Efforts of improved regional diplomacy
After taking the office last year, Imran Khan offered India an olive branch to restart bilateral talks, mediate peace, and a directed policy to resolve the dispute over Kashmir. Nevertheless, the Indian government’s approach towards Pakistan is not within a similar conduit. In September, a scheduled meeting between the foreign ministers of the two countries was cancelled [2], hence the Indian government's volte-face, denting the negotiation prospects between the two countries.
It should be noted that Pakistan right now is not in an isolated situation, and indeed far from it; the current diplomatic efforts under Imran Khan’s premier are unlike past scenarios. Previously, the country displayed fragile governance and an absence of a strategic direction and cohesiveness in its foreign policy.
Currently, through shifting power blocs and forging alliances, Pakistan’s public diplomacy [JB emphasis] efforts are set to construct a new political and social imagination, with a straightforward agenda in the geopolitical space. Therefore, Imran Khan’s saying that “Pakistan won’t fight anyone’s war” [3] is in line with Islamabad’s resolve in pursuing these strategic values.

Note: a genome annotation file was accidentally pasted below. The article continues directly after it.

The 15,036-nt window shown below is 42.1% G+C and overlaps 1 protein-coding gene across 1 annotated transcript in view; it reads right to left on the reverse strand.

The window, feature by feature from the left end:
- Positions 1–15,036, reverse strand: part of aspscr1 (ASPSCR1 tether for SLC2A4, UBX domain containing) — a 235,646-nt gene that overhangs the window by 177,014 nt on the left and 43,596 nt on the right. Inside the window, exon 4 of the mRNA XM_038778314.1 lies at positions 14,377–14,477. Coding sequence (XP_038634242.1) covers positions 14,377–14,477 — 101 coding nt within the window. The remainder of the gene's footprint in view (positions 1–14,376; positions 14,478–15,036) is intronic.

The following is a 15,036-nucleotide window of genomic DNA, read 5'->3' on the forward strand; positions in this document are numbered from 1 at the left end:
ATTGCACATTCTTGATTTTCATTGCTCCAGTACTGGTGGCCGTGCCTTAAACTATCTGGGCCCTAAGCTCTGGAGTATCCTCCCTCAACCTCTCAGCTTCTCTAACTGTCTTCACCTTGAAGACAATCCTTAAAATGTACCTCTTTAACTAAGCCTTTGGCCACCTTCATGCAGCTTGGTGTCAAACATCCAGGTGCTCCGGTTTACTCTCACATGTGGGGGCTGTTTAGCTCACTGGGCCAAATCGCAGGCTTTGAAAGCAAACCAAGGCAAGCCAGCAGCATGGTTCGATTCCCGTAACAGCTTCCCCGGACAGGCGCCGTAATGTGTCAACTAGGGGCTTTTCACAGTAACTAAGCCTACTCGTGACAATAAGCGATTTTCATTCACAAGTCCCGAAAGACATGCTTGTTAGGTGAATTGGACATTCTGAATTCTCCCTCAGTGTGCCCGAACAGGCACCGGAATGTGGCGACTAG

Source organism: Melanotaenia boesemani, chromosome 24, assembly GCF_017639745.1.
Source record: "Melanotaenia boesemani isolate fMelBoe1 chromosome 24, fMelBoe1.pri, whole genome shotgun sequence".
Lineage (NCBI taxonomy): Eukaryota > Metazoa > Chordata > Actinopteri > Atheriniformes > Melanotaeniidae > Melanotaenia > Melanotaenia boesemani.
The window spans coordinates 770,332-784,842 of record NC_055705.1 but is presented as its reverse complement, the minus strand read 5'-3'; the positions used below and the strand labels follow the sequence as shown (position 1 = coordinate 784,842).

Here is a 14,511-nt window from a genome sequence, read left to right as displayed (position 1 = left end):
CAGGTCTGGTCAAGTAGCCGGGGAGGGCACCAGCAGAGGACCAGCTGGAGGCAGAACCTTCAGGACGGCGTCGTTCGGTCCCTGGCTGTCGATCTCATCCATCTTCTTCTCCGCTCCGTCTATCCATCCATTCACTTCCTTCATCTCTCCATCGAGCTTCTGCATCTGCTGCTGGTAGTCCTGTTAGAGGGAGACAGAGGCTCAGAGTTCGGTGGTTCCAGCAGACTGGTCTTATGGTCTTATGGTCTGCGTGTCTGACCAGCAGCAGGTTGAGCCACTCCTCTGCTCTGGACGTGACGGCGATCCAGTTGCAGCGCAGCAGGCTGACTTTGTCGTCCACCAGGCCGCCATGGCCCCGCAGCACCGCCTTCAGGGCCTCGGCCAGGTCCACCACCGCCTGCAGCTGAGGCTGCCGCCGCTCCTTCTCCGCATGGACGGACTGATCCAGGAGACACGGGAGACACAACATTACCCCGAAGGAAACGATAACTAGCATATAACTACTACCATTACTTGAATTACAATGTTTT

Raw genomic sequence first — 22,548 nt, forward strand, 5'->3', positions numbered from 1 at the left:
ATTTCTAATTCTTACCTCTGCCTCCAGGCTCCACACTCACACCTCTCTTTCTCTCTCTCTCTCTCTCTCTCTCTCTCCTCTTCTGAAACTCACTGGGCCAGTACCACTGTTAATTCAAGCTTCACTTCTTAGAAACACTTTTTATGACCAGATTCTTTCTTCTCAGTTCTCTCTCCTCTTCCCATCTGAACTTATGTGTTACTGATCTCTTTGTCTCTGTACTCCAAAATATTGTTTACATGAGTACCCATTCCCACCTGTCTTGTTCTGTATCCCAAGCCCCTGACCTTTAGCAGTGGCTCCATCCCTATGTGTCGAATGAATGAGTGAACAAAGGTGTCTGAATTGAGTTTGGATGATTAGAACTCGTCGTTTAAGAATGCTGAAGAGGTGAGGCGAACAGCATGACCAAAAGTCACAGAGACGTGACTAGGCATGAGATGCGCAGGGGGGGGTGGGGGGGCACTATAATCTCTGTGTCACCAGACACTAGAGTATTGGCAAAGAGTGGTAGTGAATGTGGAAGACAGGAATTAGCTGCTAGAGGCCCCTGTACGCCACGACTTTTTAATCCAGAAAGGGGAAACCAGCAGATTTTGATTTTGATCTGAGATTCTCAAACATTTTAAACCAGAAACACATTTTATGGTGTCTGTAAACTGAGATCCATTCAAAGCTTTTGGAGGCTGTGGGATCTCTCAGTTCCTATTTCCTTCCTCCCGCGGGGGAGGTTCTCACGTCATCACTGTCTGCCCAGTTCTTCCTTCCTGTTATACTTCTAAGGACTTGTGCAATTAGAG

Taking an active approach to the Afghan peace process, Pakistan’s big question is whether it will be able to bring the Afghan Taliban to the negotiating table. Peace in Afghanistan cannot be achieved if Pakistan is not involved and requires an inclusive approach to achieve reconciliation. Therefore, Narendra Modi’s Bharatiya Jannata Party (BJP)’s stance to isolate the country in the international community is not realistic.